There are already a few dual-SIM phones around on the market, like the Samsung D880 and LG KS660. They are particularly popular in markets for which there are advantages to arbitrage between different carriers' networks, especially for prepay users. Some tariffs do not include "cross-network" minutes, so it's easier for users to simply have multiple SIMs and numbers than waste money on off-net calls.
Most of these phones have been 2G-oriented, although there are some 3G ones emerging as well.
It strikes me that there could be a large market for dual-SIM devices which are optimised to work with one 2G (voice+SMS) SIM, and another for 3G data. So, for example, you could keep your existing voice service while roaming, but benefit from a local cheaper prepaid data SIM.
In fact, even when not travelling, it would be good to be able to disaggregate the voice and data plans, and purchase them from two different operators if that offered better price / coverage / speed. Yes, it would mess up some of the ideas that operators are trying to push with mobile social networks and IMS concepts like RCS, but as an end user I'm not really bothered by that.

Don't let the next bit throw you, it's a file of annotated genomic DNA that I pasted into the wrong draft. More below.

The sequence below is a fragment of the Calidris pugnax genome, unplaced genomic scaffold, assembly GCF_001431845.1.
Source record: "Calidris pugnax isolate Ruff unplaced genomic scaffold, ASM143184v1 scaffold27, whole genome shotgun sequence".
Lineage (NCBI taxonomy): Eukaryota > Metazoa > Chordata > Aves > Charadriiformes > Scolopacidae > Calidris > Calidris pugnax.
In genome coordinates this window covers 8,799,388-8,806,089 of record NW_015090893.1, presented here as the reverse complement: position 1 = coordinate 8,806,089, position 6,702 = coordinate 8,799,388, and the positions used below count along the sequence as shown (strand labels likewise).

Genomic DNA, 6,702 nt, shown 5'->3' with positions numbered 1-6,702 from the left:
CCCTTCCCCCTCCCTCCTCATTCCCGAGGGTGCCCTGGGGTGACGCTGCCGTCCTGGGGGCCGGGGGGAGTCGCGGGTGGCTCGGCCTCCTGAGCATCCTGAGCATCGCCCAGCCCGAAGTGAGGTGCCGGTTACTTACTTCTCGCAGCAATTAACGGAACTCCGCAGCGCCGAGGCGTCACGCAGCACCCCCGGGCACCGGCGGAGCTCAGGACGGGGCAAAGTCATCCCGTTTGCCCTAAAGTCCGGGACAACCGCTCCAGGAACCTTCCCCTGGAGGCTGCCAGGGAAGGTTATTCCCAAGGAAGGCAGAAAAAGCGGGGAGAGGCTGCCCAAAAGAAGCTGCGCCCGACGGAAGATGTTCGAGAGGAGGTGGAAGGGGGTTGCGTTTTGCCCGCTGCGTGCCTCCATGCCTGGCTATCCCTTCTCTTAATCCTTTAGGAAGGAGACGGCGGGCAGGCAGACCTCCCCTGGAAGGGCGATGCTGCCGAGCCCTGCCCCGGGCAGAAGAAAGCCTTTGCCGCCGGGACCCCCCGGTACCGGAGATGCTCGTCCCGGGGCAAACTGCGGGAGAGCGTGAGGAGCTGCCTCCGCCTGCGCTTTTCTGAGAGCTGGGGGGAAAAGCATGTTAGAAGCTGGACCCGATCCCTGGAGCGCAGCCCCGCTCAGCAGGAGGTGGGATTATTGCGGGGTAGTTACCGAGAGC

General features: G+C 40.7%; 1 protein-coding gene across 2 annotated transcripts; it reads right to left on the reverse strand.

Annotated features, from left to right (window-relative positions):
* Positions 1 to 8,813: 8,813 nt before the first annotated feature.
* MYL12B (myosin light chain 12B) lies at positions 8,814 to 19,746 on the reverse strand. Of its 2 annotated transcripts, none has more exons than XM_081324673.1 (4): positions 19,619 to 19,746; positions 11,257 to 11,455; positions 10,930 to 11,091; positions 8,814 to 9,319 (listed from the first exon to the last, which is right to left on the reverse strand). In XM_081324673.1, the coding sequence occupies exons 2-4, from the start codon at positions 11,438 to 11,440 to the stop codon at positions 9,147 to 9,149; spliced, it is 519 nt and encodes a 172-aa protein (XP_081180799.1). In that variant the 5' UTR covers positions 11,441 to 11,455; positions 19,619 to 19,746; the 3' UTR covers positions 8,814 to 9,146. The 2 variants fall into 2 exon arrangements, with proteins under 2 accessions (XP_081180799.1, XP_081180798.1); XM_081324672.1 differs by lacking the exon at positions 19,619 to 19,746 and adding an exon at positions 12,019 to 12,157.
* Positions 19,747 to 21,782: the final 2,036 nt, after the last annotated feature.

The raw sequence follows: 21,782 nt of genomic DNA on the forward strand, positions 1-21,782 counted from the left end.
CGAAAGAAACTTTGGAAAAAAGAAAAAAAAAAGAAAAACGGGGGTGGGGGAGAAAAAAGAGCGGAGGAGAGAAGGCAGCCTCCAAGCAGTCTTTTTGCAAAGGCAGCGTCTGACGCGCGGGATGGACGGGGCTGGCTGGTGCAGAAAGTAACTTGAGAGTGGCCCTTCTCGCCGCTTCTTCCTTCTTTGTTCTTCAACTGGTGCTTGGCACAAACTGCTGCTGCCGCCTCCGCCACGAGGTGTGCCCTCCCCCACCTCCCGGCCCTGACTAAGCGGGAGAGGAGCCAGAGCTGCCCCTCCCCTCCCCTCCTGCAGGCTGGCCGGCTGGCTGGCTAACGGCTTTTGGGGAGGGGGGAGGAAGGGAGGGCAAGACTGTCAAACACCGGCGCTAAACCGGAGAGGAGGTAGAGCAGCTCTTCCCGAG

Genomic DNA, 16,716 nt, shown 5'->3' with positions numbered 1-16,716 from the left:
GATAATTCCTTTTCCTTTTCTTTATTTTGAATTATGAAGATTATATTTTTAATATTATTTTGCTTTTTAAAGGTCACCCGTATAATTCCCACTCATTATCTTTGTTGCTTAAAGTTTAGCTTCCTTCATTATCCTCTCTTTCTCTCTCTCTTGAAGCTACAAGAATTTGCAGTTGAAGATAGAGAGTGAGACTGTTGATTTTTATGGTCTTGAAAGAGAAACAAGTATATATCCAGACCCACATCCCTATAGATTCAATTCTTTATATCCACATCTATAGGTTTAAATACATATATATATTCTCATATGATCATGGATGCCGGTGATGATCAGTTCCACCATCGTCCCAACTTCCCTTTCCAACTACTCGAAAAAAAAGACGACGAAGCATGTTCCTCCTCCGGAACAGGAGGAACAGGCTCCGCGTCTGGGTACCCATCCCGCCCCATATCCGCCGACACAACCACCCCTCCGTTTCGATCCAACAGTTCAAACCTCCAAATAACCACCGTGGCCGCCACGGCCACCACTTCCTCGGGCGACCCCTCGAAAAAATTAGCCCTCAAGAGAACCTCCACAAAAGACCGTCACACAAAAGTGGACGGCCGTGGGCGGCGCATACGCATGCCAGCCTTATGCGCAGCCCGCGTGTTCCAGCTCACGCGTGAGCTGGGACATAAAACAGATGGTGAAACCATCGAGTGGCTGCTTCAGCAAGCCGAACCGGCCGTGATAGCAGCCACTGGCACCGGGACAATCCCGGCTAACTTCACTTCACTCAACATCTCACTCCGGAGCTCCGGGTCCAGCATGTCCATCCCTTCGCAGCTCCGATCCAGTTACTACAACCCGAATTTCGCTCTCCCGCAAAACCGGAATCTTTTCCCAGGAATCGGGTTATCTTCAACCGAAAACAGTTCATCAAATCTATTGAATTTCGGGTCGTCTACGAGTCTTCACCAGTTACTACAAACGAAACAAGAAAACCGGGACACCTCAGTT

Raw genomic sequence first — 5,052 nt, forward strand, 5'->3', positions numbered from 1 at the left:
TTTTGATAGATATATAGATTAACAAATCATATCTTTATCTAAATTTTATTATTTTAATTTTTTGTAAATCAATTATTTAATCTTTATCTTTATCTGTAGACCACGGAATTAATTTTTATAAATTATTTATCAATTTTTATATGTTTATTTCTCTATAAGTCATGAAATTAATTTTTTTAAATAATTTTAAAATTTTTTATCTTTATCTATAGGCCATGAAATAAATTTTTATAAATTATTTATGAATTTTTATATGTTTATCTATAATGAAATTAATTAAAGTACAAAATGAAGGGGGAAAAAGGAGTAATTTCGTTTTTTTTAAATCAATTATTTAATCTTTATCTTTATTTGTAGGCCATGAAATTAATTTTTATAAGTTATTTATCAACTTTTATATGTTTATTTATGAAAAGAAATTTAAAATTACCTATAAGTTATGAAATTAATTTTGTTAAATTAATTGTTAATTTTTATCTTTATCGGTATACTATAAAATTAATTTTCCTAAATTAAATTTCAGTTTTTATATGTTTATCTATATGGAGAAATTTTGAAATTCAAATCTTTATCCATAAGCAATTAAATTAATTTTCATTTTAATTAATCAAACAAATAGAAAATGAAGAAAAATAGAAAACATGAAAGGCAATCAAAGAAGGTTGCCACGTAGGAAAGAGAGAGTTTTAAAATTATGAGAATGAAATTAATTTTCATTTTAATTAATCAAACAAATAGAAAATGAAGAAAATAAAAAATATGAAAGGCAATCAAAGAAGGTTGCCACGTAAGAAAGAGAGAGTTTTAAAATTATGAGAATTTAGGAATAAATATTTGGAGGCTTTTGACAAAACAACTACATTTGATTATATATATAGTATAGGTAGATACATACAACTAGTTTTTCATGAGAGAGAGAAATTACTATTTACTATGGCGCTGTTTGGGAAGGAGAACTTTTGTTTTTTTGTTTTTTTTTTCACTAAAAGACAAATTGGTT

Clearly, this wouldn't be for everyone - and there would definitely be value in operators and device vendors offering innovative fully-blended services to try to keep people bundling everything in a single contract. But it would be good to have healthy competition to keep them honest.
Really, the best outcome would be to do away with the legacy SIM card altogether, so you could sign up for the access provider(s) of choice more easily - and switch without hassle. Or perhaps the ownership model for SIMs needs to change, so that you the user (or a neutral 3rd-party) own it, rather than the network.